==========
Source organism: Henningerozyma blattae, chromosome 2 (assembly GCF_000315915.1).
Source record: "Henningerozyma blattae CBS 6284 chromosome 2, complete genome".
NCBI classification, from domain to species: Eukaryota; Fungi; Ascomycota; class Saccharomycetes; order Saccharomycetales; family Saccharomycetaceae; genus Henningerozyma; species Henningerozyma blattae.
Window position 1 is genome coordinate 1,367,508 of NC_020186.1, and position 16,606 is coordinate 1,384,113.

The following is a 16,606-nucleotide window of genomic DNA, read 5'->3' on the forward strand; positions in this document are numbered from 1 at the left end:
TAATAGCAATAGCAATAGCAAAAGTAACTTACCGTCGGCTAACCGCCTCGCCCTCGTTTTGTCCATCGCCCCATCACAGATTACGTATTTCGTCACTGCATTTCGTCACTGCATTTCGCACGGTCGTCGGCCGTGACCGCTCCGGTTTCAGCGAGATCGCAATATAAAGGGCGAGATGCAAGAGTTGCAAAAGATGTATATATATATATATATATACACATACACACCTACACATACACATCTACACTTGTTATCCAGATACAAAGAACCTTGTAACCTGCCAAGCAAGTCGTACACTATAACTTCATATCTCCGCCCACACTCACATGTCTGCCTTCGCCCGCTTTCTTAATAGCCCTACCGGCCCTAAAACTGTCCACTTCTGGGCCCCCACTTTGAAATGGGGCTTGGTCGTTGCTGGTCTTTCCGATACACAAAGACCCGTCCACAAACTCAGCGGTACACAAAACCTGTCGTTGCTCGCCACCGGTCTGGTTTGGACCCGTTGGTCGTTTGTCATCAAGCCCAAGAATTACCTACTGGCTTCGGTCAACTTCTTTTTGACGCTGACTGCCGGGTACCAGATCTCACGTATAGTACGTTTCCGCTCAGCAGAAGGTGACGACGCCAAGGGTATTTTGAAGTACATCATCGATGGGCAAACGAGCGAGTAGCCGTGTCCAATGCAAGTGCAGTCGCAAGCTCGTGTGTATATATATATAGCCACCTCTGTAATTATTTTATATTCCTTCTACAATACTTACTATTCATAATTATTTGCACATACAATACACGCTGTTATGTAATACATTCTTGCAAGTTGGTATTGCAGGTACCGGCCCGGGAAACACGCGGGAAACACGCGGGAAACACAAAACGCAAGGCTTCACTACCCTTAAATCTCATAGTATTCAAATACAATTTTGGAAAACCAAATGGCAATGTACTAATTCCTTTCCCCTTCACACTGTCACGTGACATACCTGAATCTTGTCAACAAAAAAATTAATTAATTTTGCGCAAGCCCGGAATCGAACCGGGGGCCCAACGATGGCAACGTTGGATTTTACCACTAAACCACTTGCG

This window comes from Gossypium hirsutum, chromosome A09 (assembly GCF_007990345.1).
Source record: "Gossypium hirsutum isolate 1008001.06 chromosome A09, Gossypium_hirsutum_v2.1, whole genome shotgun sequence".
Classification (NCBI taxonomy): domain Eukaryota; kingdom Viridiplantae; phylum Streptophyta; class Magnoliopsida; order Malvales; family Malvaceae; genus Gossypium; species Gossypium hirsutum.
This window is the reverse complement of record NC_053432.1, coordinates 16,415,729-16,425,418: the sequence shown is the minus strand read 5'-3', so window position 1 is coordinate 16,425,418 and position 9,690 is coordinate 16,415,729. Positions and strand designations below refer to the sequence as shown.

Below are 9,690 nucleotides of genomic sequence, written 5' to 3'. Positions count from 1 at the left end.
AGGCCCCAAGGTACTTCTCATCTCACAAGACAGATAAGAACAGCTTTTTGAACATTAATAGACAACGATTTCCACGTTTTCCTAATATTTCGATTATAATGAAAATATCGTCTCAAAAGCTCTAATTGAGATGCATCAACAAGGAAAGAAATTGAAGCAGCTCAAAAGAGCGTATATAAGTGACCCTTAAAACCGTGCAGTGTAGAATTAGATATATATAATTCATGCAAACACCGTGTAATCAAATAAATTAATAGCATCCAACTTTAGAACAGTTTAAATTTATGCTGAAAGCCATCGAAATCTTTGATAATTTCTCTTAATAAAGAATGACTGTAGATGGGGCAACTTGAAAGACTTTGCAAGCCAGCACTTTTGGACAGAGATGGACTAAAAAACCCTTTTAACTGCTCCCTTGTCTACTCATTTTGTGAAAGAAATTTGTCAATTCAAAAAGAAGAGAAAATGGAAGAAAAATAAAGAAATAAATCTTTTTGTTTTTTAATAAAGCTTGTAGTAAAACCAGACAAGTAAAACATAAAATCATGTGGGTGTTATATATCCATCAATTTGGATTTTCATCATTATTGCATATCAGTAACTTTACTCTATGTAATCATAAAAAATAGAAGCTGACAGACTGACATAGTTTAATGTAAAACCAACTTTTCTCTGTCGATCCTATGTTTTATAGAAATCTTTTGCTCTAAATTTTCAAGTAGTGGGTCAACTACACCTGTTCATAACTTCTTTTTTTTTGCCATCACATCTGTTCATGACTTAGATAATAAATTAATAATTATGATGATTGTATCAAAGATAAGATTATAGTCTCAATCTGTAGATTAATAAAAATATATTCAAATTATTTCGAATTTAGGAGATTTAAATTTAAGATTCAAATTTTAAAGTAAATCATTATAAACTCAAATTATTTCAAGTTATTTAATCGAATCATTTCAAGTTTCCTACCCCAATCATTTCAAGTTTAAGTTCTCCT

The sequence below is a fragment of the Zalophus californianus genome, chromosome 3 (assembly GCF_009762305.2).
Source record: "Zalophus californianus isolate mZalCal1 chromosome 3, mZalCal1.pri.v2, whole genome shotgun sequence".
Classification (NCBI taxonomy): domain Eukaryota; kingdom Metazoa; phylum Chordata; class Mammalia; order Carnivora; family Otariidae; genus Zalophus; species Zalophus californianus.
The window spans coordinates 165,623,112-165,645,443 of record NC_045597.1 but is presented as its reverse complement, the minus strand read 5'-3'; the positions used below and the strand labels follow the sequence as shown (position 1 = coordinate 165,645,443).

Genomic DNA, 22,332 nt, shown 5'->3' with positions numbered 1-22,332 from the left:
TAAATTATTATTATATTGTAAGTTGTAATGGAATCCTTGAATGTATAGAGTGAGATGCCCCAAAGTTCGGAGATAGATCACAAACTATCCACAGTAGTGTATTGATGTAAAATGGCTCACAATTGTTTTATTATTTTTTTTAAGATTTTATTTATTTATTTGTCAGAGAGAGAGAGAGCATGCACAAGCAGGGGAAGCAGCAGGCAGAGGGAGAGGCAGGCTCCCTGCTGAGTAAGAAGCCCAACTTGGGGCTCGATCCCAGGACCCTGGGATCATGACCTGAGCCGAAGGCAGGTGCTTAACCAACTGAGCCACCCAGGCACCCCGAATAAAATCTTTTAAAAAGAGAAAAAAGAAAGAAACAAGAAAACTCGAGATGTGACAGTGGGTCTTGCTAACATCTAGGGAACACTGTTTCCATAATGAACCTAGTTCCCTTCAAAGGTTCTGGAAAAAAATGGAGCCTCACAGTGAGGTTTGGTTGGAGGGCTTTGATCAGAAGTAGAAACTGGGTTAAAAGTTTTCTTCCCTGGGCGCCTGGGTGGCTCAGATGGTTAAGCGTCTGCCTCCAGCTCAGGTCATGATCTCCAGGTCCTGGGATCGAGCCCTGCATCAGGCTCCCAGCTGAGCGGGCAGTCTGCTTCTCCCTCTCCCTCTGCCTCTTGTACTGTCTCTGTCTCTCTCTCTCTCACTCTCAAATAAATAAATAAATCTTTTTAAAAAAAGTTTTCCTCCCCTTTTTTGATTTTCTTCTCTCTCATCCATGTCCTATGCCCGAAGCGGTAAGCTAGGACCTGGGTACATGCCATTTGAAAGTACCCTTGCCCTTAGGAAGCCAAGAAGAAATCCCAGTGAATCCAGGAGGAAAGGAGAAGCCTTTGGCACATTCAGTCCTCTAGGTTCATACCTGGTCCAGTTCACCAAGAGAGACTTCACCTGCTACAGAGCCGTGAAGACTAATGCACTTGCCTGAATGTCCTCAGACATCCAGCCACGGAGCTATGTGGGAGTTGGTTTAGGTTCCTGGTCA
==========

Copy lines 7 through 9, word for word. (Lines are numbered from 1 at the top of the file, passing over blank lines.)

This window comes from Gossypium hirsutum, chromosome A09 (assembly GCF_007990345.1).
Source record: "Gossypium hirsutum isolate 1008001.06 chromosome A09, Gossypium_hirsutum_v2.1, whole genome shotgun sequence".
Classification (NCBI taxonomy): domain Eukaryota; kingdom Viridiplantae; phylum Streptophyta; class Magnoliopsida; order Malvales; family Malvaceae; genus Gossypium; species Gossypium hirsutum.